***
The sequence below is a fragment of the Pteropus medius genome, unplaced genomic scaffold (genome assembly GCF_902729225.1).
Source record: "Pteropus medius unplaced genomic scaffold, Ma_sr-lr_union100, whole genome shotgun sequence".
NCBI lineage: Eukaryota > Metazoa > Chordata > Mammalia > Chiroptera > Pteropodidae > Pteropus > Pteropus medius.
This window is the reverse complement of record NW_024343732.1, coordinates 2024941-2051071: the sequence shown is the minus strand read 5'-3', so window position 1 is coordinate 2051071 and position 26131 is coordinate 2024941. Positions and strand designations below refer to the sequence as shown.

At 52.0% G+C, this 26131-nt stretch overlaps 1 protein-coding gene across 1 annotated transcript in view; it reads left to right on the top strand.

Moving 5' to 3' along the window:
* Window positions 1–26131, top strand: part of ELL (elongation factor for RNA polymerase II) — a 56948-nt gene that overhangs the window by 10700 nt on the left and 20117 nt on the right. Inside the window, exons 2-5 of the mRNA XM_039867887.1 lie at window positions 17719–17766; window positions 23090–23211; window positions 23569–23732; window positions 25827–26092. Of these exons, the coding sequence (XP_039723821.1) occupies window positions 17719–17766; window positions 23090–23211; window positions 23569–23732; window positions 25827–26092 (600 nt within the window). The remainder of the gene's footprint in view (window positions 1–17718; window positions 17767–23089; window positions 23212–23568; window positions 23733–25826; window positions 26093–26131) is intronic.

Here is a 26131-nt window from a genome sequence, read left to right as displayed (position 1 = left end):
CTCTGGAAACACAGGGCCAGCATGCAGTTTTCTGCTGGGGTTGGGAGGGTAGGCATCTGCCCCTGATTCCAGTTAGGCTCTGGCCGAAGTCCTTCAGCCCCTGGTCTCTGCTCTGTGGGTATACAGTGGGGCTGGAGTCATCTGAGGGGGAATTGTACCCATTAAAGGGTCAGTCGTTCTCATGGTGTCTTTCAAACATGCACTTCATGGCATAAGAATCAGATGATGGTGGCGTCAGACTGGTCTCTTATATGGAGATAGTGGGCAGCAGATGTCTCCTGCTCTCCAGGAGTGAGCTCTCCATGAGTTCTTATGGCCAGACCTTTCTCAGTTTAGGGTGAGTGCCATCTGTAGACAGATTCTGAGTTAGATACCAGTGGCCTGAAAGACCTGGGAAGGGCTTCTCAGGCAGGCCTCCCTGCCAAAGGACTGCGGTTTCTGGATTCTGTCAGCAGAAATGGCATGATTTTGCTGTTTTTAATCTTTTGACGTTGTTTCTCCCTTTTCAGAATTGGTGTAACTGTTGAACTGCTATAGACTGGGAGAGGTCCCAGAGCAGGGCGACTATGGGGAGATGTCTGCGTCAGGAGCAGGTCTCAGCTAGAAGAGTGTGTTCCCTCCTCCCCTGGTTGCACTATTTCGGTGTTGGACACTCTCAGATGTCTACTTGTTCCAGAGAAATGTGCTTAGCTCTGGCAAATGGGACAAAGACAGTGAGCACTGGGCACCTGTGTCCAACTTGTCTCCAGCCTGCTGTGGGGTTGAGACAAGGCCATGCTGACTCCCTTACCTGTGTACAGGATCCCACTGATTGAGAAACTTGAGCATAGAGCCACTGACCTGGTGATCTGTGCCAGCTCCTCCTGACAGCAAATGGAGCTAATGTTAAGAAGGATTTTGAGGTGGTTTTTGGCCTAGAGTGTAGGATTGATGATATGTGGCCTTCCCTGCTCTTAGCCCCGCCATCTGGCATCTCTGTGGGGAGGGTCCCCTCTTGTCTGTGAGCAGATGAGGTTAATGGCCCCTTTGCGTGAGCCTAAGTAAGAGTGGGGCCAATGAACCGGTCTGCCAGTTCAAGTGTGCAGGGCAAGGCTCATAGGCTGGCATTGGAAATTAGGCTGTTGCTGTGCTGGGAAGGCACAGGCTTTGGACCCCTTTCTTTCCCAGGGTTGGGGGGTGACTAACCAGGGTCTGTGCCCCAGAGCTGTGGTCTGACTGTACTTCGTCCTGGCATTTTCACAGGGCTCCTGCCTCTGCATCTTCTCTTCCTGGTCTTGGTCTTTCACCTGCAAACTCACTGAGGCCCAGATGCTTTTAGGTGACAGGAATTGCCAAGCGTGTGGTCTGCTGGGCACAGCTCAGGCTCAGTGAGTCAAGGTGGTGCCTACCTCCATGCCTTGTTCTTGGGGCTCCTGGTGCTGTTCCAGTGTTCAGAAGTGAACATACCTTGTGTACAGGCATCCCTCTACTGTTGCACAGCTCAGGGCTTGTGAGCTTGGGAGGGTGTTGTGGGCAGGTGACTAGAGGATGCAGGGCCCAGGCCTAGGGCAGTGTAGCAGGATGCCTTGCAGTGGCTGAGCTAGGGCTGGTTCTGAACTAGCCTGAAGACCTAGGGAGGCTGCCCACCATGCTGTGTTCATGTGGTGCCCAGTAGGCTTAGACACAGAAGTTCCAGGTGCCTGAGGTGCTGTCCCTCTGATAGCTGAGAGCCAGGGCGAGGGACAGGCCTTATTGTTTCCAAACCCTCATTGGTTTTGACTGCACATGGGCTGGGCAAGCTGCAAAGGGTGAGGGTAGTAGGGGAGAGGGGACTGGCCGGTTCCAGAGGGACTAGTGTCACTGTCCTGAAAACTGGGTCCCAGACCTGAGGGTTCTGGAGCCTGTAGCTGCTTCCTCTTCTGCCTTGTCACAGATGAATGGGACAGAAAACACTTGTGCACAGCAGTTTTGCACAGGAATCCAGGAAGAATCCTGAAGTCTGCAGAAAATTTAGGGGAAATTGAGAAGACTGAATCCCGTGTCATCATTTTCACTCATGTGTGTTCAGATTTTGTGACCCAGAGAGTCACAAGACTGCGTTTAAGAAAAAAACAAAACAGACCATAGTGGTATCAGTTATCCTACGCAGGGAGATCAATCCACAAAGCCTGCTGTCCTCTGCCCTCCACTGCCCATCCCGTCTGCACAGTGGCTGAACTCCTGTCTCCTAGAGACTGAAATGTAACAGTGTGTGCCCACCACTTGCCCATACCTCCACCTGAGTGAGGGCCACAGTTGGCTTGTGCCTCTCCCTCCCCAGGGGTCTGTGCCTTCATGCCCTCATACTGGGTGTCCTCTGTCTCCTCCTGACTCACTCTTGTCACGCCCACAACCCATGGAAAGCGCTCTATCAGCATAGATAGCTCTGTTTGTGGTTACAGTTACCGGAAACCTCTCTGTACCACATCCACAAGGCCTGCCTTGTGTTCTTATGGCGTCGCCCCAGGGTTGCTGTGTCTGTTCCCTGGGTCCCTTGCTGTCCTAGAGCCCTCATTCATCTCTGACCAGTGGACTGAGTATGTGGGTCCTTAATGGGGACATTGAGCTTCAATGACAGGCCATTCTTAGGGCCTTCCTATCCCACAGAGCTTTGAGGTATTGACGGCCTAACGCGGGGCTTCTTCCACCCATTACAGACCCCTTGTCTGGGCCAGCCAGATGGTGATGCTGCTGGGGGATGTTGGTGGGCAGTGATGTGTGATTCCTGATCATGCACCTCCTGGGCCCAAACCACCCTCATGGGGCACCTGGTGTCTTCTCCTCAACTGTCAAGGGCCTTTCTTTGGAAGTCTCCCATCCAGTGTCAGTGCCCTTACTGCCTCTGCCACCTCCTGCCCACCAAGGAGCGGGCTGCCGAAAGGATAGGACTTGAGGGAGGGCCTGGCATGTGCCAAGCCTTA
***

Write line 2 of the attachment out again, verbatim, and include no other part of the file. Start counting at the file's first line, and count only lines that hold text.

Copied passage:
Source record: "Pteropus medius unplaced genomic scaffold, Ma_sr-lr_union100, whole genome shotgun sequence".